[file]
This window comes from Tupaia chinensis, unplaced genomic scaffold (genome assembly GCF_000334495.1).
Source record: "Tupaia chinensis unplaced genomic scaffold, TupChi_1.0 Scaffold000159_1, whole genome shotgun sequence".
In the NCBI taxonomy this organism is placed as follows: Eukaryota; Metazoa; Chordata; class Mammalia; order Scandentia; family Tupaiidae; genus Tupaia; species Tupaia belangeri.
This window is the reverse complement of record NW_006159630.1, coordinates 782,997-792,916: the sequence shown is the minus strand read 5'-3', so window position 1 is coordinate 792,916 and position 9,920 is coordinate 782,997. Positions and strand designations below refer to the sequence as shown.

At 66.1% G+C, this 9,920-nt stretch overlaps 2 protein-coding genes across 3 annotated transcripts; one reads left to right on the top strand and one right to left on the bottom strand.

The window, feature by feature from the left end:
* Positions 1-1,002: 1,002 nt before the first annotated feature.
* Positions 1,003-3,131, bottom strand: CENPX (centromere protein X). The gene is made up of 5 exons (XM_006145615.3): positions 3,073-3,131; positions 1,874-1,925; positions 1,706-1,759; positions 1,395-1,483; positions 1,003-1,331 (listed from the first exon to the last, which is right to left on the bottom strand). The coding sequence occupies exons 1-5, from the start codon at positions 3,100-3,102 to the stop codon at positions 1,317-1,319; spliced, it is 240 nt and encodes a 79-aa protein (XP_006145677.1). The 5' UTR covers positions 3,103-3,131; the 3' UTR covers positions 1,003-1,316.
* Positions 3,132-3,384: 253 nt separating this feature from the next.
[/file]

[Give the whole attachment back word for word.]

This window comes from Tupaia chinensis, unplaced genomic scaffold (genome assembly GCF_000334495.1).
Source record: "Tupaia chinensis unplaced genomic scaffold, TupChi_1.0 Scaffold000159_1, whole genome shotgun sequence".
In the NCBI taxonomy this organism is placed as follows: Eukaryota; Metazoa; Chordata; class Mammalia; order Scandentia; family Tupaiidae; genus Tupaia; species Tupaia belangeri.
This window is the reverse complement of record NW_006159630.1, coordinates 782,997-792,916: the sequence shown is the minus strand read 5'-3', so window position 1 is coordinate 792,916 and position 9,920 is coordinate 782,997. Positions and strand designations below refer to the sequence as shown.

At 66.1% G+C, this 9,920-nt stretch overlaps 2 protein-coding genes across 3 annotated transcripts; one reads left to right on the top strand and one right to left on the bottom strand.

The window, feature by feature from the left end:
* Positions 1-1,002: 1,002 nt before the first annotated feature.
* Positions 1,003-3,131, bottom strand: CENPX (centromere protein X). The gene is made up of 5 exons (XM_006145615.3): positions 3,073-3,131; positions 1,874-1,925; positions 1,706-1,759; positions 1,395-1,483; positions 1,003-1,331 (listed from the first exon to the last, which is right to left on the bottom strand). The coding sequence occupies exons 1-5, from the start codon at positions 3,100-3,102 to the stop codon at positions 1,317-1,319; spliced, it is 240 nt and encodes a 79-aa protein (XP_006145677.1). The 5' UTR covers positions 3,103-3,131; the 3' UTR covers positions 1,003-1,316.
* Positions 3,132-3,384: 253 nt separating this feature from the next.